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2011 Volunteer of the Year: Wanda Jewell

COLORADO SPRINGS, Colo. (December 21, 2011)

WandaUSA Shooting (USAS) competitions would not run successfully without the help of our outstanding volunteers.  Complimented internationally by the pool of qualified individuals that generously donate their time to the sport, USAS is fortunate and grateful to work with wonderful peers.  Over the last two years, USAS has been privileged to watch the transition of one of our colleagues to volunteer status.  Wanda Jewell’s vast history in the sport widely contributes to the extensive knowledge and experience that she brings to the realm of volunteering—one that is worthy of recognition.

Jewell began shooting in high school in 1970 as a direct result of her parents’ involvement in the National Rifle Association (NRA).  After she competed against a club run by Lones W. Wigger Sr., Jewell’s interest in shooting and in the United States Army Marksmanship Unit (USAMU) was born.  Rather than immediate enlistment, Jewell enrolled in Eastern Washington State University where she was a three-time All-American rifle shooter and, in 1974, made her first World Team.  Jewell was a member of the first ROTC class to commission women into the Army.  In 1976, she became an active duty soldier and was later assigned to the USAMU where her shooting success soared for many years.

Jewell made her final World Team in 1999.   To date, Jewell has won 13 gold, three silver and two bronze medals, for a total of 18 medals in international competition; most noteworthy is her 1984 Olympic bronze medal in Women’s Three Position Rifle. 

In 2000, Jewell joined the USAS staff as the National Rifle Coach.  After two years, she moved into the role of Director of Operations until she retired in 2008.  However, her love for shooting and passion for promoting the sport did not cease.  Rather, it flourished, and Jewell found a new outlet for her fervor in volunteering.

Jewell is now a certified official in all disciplines—offering a wealth of knowledge in rifle, pistol and shotgun.  She has volunteered for every major USAS event in 2011 and served as the main point of contact for the first ever International Paralympic Committee World Cup held on U.S. soil.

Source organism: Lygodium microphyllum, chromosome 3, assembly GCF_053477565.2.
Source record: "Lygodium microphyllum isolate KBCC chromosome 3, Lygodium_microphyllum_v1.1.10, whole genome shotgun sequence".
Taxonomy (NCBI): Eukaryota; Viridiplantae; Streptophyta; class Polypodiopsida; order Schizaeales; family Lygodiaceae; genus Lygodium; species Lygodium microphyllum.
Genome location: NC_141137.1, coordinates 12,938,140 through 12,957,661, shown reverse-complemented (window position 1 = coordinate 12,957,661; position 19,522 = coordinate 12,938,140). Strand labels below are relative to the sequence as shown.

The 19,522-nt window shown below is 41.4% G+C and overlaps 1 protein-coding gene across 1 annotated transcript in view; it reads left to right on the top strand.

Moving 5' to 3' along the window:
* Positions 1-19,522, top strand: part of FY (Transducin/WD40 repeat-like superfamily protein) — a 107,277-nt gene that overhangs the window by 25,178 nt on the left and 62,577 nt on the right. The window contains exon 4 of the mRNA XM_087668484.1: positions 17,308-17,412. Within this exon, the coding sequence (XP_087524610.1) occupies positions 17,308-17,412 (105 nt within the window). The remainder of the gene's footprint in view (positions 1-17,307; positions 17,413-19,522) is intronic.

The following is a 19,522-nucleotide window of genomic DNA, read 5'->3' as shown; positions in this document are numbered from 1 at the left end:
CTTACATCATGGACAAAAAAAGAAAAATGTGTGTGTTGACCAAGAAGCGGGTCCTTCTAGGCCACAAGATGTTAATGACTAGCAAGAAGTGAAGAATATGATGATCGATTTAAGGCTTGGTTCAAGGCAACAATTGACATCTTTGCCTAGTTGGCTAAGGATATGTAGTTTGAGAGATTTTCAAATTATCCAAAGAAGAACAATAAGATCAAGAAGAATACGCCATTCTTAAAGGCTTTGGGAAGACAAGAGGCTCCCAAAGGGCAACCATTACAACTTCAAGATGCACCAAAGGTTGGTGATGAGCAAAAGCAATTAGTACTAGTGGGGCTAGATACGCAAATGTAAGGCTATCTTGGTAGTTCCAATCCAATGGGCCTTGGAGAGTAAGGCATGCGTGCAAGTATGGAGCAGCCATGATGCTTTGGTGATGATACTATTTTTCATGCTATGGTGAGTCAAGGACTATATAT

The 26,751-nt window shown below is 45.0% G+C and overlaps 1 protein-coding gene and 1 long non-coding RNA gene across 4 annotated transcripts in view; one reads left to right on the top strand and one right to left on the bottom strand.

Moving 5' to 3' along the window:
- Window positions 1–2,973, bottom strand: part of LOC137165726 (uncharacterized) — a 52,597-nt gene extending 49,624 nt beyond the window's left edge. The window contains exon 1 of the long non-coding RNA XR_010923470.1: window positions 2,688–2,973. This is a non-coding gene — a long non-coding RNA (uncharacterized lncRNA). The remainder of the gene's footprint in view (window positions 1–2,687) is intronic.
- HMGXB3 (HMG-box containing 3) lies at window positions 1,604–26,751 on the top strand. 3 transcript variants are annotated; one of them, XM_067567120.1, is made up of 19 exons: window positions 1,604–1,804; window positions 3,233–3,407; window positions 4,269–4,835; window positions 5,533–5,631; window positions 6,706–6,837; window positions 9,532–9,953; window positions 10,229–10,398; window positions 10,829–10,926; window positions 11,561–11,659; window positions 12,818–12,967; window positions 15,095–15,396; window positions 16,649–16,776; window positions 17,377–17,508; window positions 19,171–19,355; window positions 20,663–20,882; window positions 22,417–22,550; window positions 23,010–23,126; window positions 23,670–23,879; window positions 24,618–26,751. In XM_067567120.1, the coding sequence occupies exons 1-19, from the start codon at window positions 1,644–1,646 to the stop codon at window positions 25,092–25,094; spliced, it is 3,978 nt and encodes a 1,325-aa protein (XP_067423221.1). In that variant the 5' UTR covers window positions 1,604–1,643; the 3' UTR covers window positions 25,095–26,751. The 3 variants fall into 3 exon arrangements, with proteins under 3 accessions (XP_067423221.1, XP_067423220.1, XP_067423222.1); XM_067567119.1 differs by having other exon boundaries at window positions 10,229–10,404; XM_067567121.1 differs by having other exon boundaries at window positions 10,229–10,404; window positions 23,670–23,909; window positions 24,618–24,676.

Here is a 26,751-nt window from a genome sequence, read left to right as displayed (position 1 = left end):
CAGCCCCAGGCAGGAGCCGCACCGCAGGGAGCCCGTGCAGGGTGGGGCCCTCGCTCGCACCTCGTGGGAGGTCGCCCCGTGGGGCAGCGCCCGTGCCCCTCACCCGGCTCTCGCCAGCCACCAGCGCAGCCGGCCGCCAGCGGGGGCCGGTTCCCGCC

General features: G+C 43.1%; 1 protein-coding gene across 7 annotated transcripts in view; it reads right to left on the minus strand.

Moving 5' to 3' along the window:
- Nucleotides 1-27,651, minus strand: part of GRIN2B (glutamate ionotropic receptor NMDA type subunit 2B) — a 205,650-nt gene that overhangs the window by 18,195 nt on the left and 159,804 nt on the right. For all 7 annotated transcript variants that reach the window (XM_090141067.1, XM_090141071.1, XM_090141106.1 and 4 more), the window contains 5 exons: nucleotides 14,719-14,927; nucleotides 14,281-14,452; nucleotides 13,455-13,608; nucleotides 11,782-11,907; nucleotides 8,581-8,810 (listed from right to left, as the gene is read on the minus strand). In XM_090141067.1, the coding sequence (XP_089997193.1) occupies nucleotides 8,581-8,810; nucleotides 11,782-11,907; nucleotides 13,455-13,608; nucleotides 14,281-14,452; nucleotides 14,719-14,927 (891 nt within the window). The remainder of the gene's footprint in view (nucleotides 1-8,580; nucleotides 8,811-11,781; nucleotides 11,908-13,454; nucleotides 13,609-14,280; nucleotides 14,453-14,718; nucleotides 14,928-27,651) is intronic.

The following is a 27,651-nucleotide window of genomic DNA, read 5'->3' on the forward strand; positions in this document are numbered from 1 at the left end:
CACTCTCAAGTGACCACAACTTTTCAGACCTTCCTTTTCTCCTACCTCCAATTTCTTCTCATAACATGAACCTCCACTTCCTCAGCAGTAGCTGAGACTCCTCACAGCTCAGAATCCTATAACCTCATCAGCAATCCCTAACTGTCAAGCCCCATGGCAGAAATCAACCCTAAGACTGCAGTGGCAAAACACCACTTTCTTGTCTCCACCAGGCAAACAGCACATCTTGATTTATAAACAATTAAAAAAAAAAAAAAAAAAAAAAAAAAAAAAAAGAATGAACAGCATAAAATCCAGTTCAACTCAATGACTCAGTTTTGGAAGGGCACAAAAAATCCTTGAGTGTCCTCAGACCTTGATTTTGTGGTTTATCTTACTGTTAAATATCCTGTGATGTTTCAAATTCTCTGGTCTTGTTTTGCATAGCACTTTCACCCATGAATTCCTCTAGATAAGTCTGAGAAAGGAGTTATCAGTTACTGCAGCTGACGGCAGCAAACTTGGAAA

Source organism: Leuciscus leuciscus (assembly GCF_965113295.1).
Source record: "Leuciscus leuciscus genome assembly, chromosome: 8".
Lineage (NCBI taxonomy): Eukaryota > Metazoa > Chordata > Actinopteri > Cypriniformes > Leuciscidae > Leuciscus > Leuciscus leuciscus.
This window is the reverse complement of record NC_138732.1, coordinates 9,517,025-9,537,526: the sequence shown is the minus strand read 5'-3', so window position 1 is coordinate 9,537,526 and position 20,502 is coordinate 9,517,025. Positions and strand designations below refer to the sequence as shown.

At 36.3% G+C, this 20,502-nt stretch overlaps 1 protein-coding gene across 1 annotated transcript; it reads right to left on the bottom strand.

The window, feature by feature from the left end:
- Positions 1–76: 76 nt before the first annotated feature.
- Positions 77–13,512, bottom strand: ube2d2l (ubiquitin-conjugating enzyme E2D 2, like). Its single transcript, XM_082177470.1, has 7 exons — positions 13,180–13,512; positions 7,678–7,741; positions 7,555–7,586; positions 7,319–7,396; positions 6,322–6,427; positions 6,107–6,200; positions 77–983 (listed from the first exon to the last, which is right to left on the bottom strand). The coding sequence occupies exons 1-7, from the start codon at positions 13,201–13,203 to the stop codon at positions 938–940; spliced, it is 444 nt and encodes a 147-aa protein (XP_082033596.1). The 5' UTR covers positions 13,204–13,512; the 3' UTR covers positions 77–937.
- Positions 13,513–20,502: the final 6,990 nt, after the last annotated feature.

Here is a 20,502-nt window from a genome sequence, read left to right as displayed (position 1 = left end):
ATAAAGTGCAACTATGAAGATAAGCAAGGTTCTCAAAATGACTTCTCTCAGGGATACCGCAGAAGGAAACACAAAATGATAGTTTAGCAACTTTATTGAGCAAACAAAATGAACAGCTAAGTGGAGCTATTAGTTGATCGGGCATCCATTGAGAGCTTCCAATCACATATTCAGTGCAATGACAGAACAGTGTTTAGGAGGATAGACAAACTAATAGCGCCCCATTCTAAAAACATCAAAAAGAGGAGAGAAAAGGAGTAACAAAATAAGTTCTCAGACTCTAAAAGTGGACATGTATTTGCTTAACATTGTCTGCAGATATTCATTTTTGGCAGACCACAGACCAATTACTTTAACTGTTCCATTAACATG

When asked of what it means to be a volunteer after years of shooting and employment at USAS, Jewell graciously remarks that she is “proud to be a member of such an educated and informed volunteer staff.”  She notes that USAS has the “best trained range officers and enthusiastic workers worldwide” and she empathizes with how much the other volunteers “truly care about the competitions, shooters and organization’s success.”

Jewell’s appreciation for the time and dedication of the volunteer staff has flourished in each stage of her involvement in shooting, and now she shares firsthand the importance of the role of a volunteer and the commitment involved: 

“I look at the other volunteers as true friends, and I am so appreciative of the way they have welcomed me into this new role.  I am proud to contribute my experience and knowledge in another facet to USA Shooting,” says Jewell.

USA Shooting is thankful for Jewell’s contribution to the shooting sports, the organization and the Competition Division’s success.  USA Shooting is proud to name Wanda Jewell as the 2011 Volunteer of the Year.  Thank you, Wanda, and all volunteers, for your passionate service in 2011.

 

 

 

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National Shooting Sports Foundation